Cannabis Corner: No Christmas, New Years Hangover For State Cannabis Narratives – It’s Full Steam Ahead
January 9, 2017
“It’s gonna be a while before we see these markets come online” was my response to a friend’s inquiry on Nov. 9, one night after cannabis’ near-sweep of nine ballot initiatives. While the momentum behind the plant was arguably at an all-time high, seasoned cannabis voices took to their soapboxes following Election Night to share their opinions on the outcomes. I wrote before the holiday break that cannabis though leadership opportunities were ripe for the taking, and the news machine was in full force between Thanksgiving and Christmas.
Outside of predictions-themed coverage on cannabis and speculation around the Trump Administration, the bar seemed low for cannabis news stories after the holidays. The victory was won, the champagne poured – now let’s go heads down and figure out what this all means internally for a couple months.
(Image: Business Insider via Politico, Reuters)
Instead, a flurry of state activity in late December and early January led to a busy break for many cannabis journalists. Maine saw a rollercoaster couple weeks post-election: an anti-legalization recount that effectually fizzled, leading to the governor’s sign-off on the ballot initiative, set to be enacted January 30th. Massachusetts Governor Charlie Baker went the opposite way, postponing the opening of marijuana shops until mid-2018. Florida and Nevada citizens both already have the ability to use medicinal and recreational cannabis, respectively, but as Julia Granowicz of Marijuana Times points out, there’s still no way for people in Nevada to legally obtain the plant. Florida’s MMJ market has some constraints as well. Arkansas is already drafting regulations and forming committees – the list goes on but the bottom line is state governments and cannabis entrepreneurs are moving quickly to set up shop.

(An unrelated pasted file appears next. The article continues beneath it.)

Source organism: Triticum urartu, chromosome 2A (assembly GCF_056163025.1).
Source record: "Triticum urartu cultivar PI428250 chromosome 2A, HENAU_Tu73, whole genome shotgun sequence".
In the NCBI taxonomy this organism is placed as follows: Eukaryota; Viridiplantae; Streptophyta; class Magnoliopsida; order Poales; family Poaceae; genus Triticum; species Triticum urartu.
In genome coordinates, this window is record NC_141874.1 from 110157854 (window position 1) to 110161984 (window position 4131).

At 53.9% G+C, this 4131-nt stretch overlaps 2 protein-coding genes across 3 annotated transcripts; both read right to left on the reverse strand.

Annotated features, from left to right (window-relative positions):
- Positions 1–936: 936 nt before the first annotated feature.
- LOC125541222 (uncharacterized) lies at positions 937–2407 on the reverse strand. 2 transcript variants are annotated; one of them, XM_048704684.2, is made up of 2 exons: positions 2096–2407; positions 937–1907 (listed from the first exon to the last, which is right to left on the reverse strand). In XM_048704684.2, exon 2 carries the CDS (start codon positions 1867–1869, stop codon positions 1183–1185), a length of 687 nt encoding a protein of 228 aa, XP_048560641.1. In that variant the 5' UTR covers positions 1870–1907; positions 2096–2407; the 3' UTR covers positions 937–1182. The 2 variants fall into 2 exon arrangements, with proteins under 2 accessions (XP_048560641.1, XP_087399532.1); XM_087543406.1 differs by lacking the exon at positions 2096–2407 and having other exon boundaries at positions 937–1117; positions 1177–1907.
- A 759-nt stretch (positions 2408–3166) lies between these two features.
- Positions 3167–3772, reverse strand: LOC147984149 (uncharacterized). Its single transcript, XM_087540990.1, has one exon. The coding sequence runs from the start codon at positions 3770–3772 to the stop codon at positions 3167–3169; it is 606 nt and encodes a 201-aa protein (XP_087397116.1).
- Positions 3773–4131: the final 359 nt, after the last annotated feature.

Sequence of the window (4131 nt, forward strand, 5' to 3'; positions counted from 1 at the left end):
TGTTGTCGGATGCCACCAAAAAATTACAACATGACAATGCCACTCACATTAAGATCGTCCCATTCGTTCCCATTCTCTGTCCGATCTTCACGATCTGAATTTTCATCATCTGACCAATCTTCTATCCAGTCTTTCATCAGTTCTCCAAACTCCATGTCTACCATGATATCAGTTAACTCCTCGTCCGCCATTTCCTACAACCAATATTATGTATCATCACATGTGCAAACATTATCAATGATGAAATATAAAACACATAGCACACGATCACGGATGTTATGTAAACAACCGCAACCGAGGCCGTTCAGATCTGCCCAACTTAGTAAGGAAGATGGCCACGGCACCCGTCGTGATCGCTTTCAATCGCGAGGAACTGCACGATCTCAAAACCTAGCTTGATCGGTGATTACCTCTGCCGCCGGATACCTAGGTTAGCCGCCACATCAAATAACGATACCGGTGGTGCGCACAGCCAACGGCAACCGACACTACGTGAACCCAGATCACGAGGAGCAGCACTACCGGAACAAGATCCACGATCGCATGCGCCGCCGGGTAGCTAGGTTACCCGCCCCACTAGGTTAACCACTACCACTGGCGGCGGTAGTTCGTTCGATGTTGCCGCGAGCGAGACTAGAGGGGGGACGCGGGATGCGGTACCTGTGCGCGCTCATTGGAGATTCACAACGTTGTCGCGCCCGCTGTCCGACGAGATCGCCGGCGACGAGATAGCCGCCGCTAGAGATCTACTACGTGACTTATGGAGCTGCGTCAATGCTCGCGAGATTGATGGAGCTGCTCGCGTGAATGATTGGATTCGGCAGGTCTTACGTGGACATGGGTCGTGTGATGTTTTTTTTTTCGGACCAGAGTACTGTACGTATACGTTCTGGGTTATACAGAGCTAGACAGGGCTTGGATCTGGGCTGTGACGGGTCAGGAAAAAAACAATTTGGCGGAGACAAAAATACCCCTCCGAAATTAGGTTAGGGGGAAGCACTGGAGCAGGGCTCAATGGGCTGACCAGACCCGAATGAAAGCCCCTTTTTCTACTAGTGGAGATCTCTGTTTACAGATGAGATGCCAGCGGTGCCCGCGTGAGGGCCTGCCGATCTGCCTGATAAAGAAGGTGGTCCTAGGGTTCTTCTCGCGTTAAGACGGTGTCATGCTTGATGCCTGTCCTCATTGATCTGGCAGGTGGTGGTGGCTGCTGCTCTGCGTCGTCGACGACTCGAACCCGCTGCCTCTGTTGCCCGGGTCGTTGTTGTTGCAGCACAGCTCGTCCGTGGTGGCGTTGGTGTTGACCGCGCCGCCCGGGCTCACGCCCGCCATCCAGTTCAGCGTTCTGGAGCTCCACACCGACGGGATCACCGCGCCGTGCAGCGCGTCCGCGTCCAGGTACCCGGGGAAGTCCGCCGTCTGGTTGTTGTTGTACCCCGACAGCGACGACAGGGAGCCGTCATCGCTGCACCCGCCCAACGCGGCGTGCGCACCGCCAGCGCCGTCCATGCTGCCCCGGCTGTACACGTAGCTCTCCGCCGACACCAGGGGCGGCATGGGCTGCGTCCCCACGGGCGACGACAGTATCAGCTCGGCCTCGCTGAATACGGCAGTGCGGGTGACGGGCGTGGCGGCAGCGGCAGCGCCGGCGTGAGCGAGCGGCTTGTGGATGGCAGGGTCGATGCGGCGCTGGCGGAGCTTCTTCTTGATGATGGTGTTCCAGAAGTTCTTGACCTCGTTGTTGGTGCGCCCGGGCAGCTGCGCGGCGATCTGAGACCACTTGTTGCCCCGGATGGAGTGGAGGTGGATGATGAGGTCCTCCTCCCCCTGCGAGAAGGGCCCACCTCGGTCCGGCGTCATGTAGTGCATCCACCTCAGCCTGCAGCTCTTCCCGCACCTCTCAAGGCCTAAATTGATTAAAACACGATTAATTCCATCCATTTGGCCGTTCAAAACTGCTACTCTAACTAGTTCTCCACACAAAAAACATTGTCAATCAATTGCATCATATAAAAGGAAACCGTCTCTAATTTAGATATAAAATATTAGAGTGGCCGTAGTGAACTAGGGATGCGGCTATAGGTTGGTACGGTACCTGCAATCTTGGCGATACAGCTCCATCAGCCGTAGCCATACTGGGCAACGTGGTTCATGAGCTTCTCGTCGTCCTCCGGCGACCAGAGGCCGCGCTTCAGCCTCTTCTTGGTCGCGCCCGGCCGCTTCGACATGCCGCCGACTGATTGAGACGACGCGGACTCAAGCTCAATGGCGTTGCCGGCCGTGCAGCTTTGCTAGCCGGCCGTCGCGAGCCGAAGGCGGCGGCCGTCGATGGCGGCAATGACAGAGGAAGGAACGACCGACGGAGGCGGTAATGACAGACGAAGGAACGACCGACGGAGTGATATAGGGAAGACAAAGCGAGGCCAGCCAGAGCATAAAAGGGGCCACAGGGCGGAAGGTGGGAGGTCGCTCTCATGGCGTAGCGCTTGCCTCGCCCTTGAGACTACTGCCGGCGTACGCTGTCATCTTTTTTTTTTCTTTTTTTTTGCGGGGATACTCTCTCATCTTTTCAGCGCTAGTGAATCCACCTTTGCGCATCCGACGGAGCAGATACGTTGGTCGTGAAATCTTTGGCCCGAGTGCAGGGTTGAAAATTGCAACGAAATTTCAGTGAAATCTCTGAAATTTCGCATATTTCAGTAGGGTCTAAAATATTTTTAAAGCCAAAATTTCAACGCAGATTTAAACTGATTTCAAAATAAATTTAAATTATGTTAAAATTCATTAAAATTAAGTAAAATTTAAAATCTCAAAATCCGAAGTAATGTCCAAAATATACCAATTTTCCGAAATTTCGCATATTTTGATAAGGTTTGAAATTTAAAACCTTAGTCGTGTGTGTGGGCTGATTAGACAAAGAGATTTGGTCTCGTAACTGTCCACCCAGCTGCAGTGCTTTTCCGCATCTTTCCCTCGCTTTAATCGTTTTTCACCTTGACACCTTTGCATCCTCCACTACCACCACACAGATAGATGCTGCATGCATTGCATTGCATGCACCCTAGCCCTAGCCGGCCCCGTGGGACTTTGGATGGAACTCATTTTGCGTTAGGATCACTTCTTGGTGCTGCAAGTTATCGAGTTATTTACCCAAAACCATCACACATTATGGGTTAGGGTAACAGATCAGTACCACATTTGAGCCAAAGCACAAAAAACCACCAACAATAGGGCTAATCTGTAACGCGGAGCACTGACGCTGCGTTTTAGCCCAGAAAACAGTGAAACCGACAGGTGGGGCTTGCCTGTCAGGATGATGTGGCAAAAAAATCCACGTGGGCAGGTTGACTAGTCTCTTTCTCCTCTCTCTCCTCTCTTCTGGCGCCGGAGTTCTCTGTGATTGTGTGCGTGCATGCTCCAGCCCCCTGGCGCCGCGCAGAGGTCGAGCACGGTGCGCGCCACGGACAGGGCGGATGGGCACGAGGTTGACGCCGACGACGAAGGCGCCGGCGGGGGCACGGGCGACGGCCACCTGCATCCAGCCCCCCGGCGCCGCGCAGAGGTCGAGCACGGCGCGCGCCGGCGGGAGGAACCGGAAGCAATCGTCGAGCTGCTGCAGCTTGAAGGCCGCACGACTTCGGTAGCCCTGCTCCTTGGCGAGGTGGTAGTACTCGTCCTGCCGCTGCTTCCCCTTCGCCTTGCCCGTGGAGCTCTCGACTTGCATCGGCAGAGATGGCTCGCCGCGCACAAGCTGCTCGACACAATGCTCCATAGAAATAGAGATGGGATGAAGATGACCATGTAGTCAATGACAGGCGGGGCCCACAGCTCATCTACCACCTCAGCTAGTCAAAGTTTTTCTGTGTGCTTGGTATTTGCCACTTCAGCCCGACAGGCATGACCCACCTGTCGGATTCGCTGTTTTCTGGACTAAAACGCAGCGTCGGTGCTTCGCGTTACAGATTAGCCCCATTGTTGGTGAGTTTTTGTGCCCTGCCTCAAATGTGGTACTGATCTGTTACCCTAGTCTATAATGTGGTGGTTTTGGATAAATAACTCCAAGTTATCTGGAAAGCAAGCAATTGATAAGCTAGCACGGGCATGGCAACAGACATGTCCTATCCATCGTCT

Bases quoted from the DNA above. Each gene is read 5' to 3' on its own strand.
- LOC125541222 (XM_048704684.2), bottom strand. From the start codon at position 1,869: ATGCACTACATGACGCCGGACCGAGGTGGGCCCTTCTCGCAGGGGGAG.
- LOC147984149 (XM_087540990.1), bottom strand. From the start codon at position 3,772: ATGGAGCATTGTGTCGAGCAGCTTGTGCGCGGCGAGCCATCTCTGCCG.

PR teams with cannabis clients relevant to these new markets need to have a cohesive strategy in mind and a timeline to implement those ideas. Don’t overlook the importance of local or even hyper-local outreach – the big fish, national media targets are important, but the ability to speak directly to consumers and potential customers will be a crucial part of whether or not your company takes root. An established presence in the media before entrance into these new markets can’t hurt either, as skeptical (and more than likely first-time) cannabis business owners turn to the press for glimpses into your offering and process in other state markets. Whatever your strategy, get it together now – these markets are coming online faster than you may think.